Master of a Small House review by Derek Taylor

RED Trio – RED Trio (CF 168 )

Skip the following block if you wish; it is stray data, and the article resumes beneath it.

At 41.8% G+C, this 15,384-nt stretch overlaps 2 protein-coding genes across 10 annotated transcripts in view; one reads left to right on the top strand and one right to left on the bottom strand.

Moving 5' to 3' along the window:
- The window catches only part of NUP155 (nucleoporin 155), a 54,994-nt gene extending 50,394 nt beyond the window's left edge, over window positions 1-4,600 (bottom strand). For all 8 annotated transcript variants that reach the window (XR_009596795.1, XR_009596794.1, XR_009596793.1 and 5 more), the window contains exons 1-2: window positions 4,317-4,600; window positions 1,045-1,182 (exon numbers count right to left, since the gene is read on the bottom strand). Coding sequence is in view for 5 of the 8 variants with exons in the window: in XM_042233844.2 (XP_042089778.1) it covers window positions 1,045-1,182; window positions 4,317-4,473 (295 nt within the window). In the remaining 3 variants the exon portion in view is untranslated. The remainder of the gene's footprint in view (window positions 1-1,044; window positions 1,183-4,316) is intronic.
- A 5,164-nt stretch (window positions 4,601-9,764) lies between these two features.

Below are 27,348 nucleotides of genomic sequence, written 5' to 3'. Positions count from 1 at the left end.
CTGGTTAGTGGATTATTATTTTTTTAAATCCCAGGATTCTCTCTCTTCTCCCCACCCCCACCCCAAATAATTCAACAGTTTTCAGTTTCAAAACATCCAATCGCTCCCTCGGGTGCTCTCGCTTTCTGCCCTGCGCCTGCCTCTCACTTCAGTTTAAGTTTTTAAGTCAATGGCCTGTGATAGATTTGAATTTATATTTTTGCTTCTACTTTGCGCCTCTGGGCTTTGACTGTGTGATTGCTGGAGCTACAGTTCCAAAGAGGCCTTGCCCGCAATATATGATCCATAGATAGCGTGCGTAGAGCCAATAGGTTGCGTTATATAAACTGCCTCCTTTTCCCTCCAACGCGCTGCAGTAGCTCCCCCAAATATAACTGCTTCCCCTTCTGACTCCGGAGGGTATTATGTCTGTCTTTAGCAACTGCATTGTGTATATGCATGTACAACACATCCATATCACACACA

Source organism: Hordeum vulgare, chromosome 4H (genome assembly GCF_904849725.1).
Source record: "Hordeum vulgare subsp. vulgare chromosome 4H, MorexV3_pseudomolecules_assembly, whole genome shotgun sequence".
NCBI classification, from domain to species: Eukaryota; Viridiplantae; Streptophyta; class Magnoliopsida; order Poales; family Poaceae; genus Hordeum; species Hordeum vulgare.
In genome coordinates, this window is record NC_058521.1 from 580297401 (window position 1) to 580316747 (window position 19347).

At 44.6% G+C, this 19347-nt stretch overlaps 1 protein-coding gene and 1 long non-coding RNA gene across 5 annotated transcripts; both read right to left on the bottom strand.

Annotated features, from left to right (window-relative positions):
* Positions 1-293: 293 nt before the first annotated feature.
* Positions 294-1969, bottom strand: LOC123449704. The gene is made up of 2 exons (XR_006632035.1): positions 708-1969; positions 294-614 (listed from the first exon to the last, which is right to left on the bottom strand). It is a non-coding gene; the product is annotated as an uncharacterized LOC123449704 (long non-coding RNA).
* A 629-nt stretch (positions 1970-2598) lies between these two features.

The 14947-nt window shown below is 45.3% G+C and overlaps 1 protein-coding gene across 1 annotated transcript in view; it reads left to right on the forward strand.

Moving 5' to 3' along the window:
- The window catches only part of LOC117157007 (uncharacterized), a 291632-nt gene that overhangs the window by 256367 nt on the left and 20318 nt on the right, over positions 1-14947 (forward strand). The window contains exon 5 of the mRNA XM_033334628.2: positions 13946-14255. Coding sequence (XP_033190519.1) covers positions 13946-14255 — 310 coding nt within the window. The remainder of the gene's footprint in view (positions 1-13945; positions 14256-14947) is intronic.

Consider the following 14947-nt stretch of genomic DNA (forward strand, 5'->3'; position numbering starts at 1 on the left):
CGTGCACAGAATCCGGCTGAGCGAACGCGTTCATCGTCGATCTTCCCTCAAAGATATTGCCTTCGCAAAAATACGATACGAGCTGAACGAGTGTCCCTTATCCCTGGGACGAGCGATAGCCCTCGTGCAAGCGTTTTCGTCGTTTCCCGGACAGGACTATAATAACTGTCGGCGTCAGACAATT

An exact corollary between the RED Trio and the color crimson remains unclear. One possible connection is the manner in which this Portuguese threesome pushes the limits of their instruments as sound generators. The figurative effect is akin to a needle gauge tipping over thrillingly into the red, though that imagery is not to suggest that they’re obsessed with bombast, speed and bluster. The dynamic range mapped on the disc’s six pieces is cavernously deep and wide. Pianist Pandelis Karayorgis, who pens the brief liner essay, likens them to the post-Bill Evans/Paul Bley tradition on the basis of equanimity between each player’s input. They’re also partial to the long haul but adept at retaining the energy and economy of a short jaunt. Melody is an afterthought to much of the trio’s conversation. Snatches appear intermittently, mainly through pianist Rodrigo Pinheiro’s pitch-precise plinks and plonks, but far more often its grain and weave that serve as topical compass points. Overdubbing sounds in play on the opening “Core” as Pinheiro builds cross-hatching lines from prepared and pristine portions of his piano strings. Karayorgis’ notes argue otherwise and the density of the converging sound sources is all the more remarkable for it. Bassist Hernani Faustino and percussionist Gabriel Ferrandini take a comparative backseat, but are hardly idle in stoking the forward momentum of the piece. For “Flat” its Faustino’s turn under the figurative klieg light in a solo that contains a welcome surplus of thrum and thwack. “Coda, Static” skates by quick, but the aptly-titled “Quick Sand” is all about a gradually tugging textural build. All three players resort to rubbing and scraping at their instruments, at first just at the edges of audibility but eventually reaching an encompassing volume. Sections of the resulting bricolage sound like ambient captures from an underground metalwork factory. “Timewise” travels a similar trajectory narrowing focus to Ferrandini’s kit in its second half in a minimalist exploration of percussive patter. A barely more than a minute, “Burning Light” acts like a concentrated stentorian analogue of the earlier “Quicksand” as the three instruments blur in a coarse cavalcade of textured sound. Red traditionally means stop. In the case of this creative trio it unequivocally connotes go.

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